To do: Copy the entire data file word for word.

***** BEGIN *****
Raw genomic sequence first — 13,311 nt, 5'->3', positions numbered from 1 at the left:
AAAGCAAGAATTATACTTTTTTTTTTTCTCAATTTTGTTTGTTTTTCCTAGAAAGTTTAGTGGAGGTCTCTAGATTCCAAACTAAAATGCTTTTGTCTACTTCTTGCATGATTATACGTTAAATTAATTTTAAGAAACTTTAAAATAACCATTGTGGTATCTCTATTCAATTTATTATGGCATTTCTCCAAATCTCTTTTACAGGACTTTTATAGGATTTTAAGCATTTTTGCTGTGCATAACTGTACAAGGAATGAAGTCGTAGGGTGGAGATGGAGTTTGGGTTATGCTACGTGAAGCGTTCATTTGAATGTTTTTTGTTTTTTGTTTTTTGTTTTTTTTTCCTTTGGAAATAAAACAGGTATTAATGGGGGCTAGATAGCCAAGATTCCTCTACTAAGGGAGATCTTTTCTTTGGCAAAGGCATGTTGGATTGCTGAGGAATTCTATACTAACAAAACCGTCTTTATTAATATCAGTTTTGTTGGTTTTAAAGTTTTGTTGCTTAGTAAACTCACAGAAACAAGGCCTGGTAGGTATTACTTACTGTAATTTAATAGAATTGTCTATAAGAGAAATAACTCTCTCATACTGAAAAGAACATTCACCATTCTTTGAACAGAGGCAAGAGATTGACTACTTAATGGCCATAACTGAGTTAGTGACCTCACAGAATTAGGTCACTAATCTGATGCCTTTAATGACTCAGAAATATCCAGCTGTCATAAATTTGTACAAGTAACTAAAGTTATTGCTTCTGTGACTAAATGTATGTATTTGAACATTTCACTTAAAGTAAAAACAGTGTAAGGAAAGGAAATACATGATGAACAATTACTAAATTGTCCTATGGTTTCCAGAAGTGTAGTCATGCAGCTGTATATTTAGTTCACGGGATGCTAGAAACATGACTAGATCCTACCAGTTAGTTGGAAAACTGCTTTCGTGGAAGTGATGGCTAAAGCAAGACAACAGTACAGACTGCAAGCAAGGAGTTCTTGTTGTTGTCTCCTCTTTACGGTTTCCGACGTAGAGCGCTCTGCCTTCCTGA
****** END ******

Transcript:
Raw genomic sequence first — 13,311 nt, 5'->3', positions numbered from 1 at the left:
AAAGCAAGAATTATACTTTTTTTTTTTCTCAATTTTGTTTGTTTTTCCTAGAAAGTTTAGTGGAGGTCTCTAGATTCCAAACTAAAATGCTTTTGTCTACTTCTTGCATGATTATACGTTAAATTAATTTTAAGAAACTTTAAAATAACCATTGTGGTATCTCTATTCAATTTATTATGGCATTTCTCCAAATCTCTTTTACAGGACTTTTATAGGATTTTAAGCATTTTTGCTGTGCATAACTGTACAAGGAATGAAGTCGTAGGGTGGAGATGGAGTTTGGGTTATGCTACGTGAAGCGTTCATTTGAATGTTTTTTGTTTTTTGTTTTTTGTTTTTTTTTCCTTTGGAAATAAAACAGGTATTAATGGGGGCTAGATAGCCAAGATTCCTCTACTAAGGGAGATCTTTTCTTTGGCAAAGGCATGTTGGATTGCTGAGGAATTCTATACTAACAAAACCGTCTTTATTAATATCAGTTTTGTTGGTTTTAAAGTTTTGTTGCTTAGTAAACTCACAGAAACAAGGCCTGGTAGGTATTACTTACTGTAATTTAATAGAATTGTCTATAAGAGAAATAACTCTCTCATACTGAAAAGAACATTCACCATTCTTTGAACAGAGGCAAGAGATTGACTACTTAATGGCCATAACTGAGTTAGTGACCTCACAGAATTAGGTCACTAATCTGATGCCTTTAATGACTCAGAAATATCCAGCTGTCATAAATTTGTACAAGTAACTAAAGTTATTGCTTCTGTGACTAAATGTATGTATTTGAACATTTCACTTAAAGTAAAAACAGTGTAAGGAAAGGAAATACATGATGAACAATTACTAAATTGTCCTATGGTTTCCAGAAGTGTAGTCATGCAGCTGTATATTTAGTTCACGGGATGCTAGAAACATGACTAGATCCTACCAGTTAGTTGGAAAACTGCTTTCGTGGAAGTGATGGCTAAAGCAAGACAACAGTACAGACTGCAAGCAAGGAGTTCTTGTTGTTGTCTCCTCTTTACGGTTTCCGACGTAGAGCGCTCTGCCTTCCTGA